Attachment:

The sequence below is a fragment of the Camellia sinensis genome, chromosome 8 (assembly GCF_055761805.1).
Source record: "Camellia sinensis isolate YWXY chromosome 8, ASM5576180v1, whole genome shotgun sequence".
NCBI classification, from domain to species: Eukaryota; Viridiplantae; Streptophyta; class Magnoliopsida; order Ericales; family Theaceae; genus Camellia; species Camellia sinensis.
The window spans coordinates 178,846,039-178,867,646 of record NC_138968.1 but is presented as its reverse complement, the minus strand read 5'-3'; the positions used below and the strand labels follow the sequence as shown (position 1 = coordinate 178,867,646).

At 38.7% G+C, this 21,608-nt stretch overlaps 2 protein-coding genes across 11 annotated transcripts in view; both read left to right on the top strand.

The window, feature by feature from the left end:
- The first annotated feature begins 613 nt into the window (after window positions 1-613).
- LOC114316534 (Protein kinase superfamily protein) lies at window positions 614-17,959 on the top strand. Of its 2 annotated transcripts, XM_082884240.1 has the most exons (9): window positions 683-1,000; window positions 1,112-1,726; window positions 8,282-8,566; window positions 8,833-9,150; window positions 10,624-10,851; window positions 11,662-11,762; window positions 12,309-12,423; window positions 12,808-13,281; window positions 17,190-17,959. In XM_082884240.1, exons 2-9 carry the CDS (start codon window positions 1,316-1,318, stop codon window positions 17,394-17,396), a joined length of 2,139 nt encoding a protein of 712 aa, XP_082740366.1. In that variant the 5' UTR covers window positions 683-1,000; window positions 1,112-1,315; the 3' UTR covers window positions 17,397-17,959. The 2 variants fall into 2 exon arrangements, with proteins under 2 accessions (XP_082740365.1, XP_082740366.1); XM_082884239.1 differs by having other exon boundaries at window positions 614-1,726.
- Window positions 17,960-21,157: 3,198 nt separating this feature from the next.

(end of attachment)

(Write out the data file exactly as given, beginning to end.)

The sequence below is a fragment of the Camellia sinensis genome, chromosome 8 (assembly GCF_055761805.1).
Source record: "Camellia sinensis isolate YWXY chromosome 8, ASM5576180v1, whole genome shotgun sequence".
NCBI classification, from domain to species: Eukaryota; Viridiplantae; Streptophyta; class Magnoliopsida; order Ericales; family Theaceae; genus Camellia; species Camellia sinensis.
The window spans coordinates 178,846,039-178,867,646 of record NC_138968.1 but is presented as its reverse complement, the minus strand read 5'-3'; the positions used below and the strand labels follow the sequence as shown (position 1 = coordinate 178,867,646).

At 38.7% G+C, this 21,608-nt stretch overlaps 2 protein-coding genes across 11 annotated transcripts in view; both read left to right on the top strand.

The window, feature by feature from the left end:
- The first annotated feature begins 613 nt into the window (after window positions 1-613).
- LOC114316534 (Protein kinase superfamily protein) lies at window positions 614-17,959 on the top strand. Of its 2 annotated transcripts, XM_082884240.1 has the most exons (9): window positions 683-1,000; window positions 1,112-1,726; window positions 8,282-8,566; window positions 8,833-9,150; window positions 10,624-10,851; window positions 11,662-11,762; window positions 12,309-12,423; window positions 12,808-13,281; window positions 17,190-17,959. In XM_082884240.1, exons 2-9 carry the CDS (start codon window positions 1,316-1,318, stop codon window positions 17,394-17,396), a joined length of 2,139 nt encoding a protein of 712 aa, XP_082740366.1. In that variant the 5' UTR covers window positions 683-1,000; window positions 1,112-1,315; the 3' UTR covers window positions 17,397-17,959. The 2 variants fall into 2 exon arrangements, with proteins under 2 accessions (XP_082740365.1, XP_082740366.1); XM_082884239.1 differs by having other exon boundaries at window positions 614-1,726.
- Window positions 17,960-21,157: 3,198 nt separating this feature from the next.